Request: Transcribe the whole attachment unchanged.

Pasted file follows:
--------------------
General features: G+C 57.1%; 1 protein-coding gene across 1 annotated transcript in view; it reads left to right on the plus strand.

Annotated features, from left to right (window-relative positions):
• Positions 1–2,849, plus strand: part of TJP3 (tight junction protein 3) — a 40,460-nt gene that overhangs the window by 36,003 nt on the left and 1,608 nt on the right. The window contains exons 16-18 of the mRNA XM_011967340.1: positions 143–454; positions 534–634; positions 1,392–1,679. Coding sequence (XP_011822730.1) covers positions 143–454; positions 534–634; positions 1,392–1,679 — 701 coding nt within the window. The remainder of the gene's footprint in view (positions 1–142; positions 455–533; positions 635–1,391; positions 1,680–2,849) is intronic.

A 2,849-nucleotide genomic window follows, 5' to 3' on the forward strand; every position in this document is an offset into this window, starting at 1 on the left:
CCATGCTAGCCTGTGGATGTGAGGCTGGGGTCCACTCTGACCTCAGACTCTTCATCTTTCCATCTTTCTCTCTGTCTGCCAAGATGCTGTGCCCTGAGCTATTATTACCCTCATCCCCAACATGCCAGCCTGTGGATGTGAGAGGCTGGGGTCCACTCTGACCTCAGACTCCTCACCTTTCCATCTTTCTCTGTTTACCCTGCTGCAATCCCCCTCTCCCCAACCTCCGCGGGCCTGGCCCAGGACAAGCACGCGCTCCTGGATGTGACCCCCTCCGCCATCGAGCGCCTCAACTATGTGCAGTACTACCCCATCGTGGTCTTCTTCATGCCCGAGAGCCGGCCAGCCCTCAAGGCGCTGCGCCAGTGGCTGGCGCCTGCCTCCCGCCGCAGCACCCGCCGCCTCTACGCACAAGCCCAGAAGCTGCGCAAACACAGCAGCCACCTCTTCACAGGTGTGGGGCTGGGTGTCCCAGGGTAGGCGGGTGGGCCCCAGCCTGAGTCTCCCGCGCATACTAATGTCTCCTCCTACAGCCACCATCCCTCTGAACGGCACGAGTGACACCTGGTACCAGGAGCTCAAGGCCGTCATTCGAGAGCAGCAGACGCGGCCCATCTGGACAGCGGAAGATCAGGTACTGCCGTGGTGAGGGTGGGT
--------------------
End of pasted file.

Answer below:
General features: G+C 57.1%; 1 protein-coding gene across 1 annotated transcript in view; it reads left to right on the plus strand.

Annotated features, from left to right (window-relative positions):
• Positions 1–2,849, plus strand: part of TJP3 (tight junction protein 3) — a 40,460-nt gene that overhangs the window by 36,003 nt on the left and 1,608 nt on the right. The window contains exons 16-18 of the mRNA XM_011967340.1: positions 143–454; positions 534–634; positions 1,392–1,679. Coding sequence (XP_011822730.1) covers positions 143–454; positions 534–634; positions 1,392–1,679 — 701 coding nt within the window. The remainder of the gene's footprint in view (positions 1–142; positions 455–533; positions 635–1,391; positions 1,680–2,849) is intronic.

A 2,849-nucleotide genomic window follows, 5' to 3' on the forward strand; every position in this document is an offset into this window, starting at 1 on the left:
CCATGCTAGCCTGTGGATGTGAGGCTGGGGTCCACTCTGACCTCAGACTCTTCATCTTTCCATCTTTCTCTCTGTCTGCCAAGATGCTGTGCCCTGAGCTATTATTACCCTCATCCCCAACATGCCAGCCTGTGGATGTGAGAGGCTGGGGTCCACTCTGACCTCAGACTCCTCACCTTTCCATCTTTCTCTGTTTACCCTGCTGCAATCCCCCTCTCCCCAACCTCCGCGGGCCTGGCCCAGGACAAGCACGCGCTCCTGGATGTGACCCCCTCCGCCATCGAGCGCCTCAACTATGTGCAGTACTACCCCATCGTGGTCTTCTTCATGCCCGAGAGCCGGCCAGCCCTCAAGGCGCTGCGCCAGTGGCTGGCGCCTGCCTCCCGCCGCAGCACCCGCCGCCTCTACGCACAAGCCCAGAAGCTGCGCAAACACAGCAGCCACCTCTTCACAGGTGTGGGGCTGGGTGTCCCAGGGTAGGCGGGTGGGCCCCAGCCTGAGTCTCCCGCGCATACTAATGTCTCCTCCTACAGCCACCATCCCTCTGAACGGCACGAGTGACACCTGGTACCAGGAGCTCAAGGCCGTCATTCGAGAGCAGCAGACGCGGCCCATCTGGACAGCGGAAGATCAGGTACTGCCGTGGTGAGGGTGGGT